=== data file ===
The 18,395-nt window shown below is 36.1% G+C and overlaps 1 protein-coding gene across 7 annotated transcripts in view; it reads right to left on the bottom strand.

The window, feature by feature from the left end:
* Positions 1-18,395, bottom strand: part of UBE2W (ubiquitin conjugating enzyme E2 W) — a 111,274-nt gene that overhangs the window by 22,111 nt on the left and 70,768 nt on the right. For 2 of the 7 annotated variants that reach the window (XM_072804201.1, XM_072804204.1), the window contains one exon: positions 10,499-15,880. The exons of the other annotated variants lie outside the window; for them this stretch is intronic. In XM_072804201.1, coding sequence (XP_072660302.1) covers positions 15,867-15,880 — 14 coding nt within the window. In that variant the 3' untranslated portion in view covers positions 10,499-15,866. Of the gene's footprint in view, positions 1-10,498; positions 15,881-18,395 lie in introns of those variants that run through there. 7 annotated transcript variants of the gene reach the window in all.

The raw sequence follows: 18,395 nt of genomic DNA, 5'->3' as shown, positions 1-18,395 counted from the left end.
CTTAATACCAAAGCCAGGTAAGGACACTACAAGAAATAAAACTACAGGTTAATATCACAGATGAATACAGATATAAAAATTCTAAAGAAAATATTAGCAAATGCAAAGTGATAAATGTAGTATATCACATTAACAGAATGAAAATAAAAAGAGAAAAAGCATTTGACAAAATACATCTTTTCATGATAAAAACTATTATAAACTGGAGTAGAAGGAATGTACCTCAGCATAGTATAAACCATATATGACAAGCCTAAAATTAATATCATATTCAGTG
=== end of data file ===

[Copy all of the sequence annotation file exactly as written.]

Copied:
The 18,395-nt window shown below is 36.1% G+C and overlaps 1 protein-coding gene across 7 annotated transcripts in view; it reads right to left on the bottom strand.

The window, feature by feature from the left end:
* Positions 1-18,395, bottom strand: part of UBE2W (ubiquitin conjugating enzyme E2 W) — a 111,274-nt gene that overhangs the window by 22,111 nt on the left and 70,768 nt on the right. For 2 of the 7 annotated variants that reach the window (XM_072804201.1, XM_072804204.1), the window contains one exon: positions 10,499-15,880. The exons of the other annotated variants lie outside the window; for them this stretch is intronic. In XM_072804201.1, coding sequence (XP_072660302.1) covers positions 15,867-15,880 — 14 coding nt within the window. In that variant the 3' untranslated portion in view covers positions 10,499-15,866. Of the gene's footprint in view, positions 1-10,498; positions 15,881-18,395 lie in introns of those variants that run through there. 7 annotated transcript variants of the gene reach the window in all.

The raw sequence follows: 18,395 nt of genomic DNA, 5'->3' as shown, positions 1-18,395 counted from the left end.
CTTAATACCAAAGCCAGGTAAGGACACTACAAGAAATAAAACTACAGGTTAATATCACAGATGAATACAGATATAAAAATTCTAAAGAAAATATTAGCAAATGCAAAGTGATAAATGTAGTATATCACATTAACAGAATGAAAATAAAAAGAGAAAAAGCATTTGACAAAATACATCTTTTCATGATAAAAACTATTATAAACTGGAGTAGAAGGAATGTACCTCAGCATAGTATAAACCATATATGACAAGCCTAAAATTAATATCATATTCAGTG